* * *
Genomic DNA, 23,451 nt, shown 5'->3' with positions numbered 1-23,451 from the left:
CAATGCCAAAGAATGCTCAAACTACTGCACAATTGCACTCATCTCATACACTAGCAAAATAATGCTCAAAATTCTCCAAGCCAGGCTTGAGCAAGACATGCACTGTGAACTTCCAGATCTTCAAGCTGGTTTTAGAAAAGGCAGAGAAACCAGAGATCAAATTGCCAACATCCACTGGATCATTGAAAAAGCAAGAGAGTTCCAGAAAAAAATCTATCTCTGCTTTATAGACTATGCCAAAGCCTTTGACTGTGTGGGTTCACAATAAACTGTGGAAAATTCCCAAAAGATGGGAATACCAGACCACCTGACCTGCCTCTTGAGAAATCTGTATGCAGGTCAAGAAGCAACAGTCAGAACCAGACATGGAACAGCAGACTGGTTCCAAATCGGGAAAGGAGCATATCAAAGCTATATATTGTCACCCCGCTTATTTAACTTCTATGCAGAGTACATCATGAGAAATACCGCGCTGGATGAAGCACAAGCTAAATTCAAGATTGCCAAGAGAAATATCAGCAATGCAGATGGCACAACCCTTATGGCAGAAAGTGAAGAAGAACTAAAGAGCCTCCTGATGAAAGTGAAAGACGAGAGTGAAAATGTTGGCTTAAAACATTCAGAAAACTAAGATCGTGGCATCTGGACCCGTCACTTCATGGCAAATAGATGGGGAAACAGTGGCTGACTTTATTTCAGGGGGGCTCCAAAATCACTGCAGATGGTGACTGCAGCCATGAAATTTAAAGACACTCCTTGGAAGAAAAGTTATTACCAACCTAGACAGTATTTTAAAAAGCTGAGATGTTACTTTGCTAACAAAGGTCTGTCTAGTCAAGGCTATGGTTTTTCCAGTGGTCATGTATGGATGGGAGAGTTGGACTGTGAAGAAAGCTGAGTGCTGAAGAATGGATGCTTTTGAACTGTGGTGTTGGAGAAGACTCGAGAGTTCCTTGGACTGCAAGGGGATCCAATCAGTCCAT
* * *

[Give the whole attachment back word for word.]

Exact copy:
Genomic DNA, 23,451 nt, shown 5'->3' with positions numbered 1-23,451 from the left:
CAATGCCAAAGAATGCTCAAACTACTGCACAATTGCACTCATCTCATACACTAGCAAAATAATGCTCAAAATTCTCCAAGCCAGGCTTGAGCAAGACATGCACTGTGAACTTCCAGATCTTCAAGCTGGTTTTAGAAAAGGCAGAGAAACCAGAGATCAAATTGCCAACATCCACTGGATCATTGAAAAAGCAAGAGAGTTCCAGAAAAAAATCTATCTCTGCTTTATAGACTATGCCAAAGCCTTTGACTGTGTGGGTTCACAATAAACTGTGGAAAATTCCCAAAAGATGGGAATACCAGACCACCTGACCTGCCTCTTGAGAAATCTGTATGCAGGTCAAGAAGCAACAGTCAGAACCAGACATGGAACAGCAGACTGGTTCCAAATCGGGAAAGGAGCATATCAAAGCTATATATTGTCACCCCGCTTATTTAACTTCTATGCAGAGTACATCATGAGAAATACCGCGCTGGATGAAGCACAAGCTAAATTCAAGATTGCCAAGAGAAATATCAGCAATGCAGATGGCACAACCCTTATGGCAGAAAGTGAAGAAGAACTAAAGAGCCTCCTGATGAAAGTGAAAGACGAGAGTGAAAATGTTGGCTTAAAACATTCAGAAAACTAAGATCGTGGCATCTGGACCCGTCACTTCATGGCAAATAGATGGGGAAACAGTGGCTGACTTTATTTCAGGGGGGCTCCAAAATCACTGCAGATGGTGACTGCAGCCATGAAATTTAAAGACACTCCTTGGAAGAAAAGTTATTACCAACCTAGACAGTATTTTAAAAAGCTGAGATGTTACTTTGCTAACAAAGGTCTGTCTAGTCAAGGCTATGGTTTTTCCAGTGGTCATGTATGGATGGGAGAGTTGGACTGTGAAGAAAGCTGAGTGCTGAAGAATGGATGCTTTTGAACTGTGGTGTTGGAGAAGACTCGAGAGTTCCTTGGACTGCAAGGGGATCCAATCAGTCCAT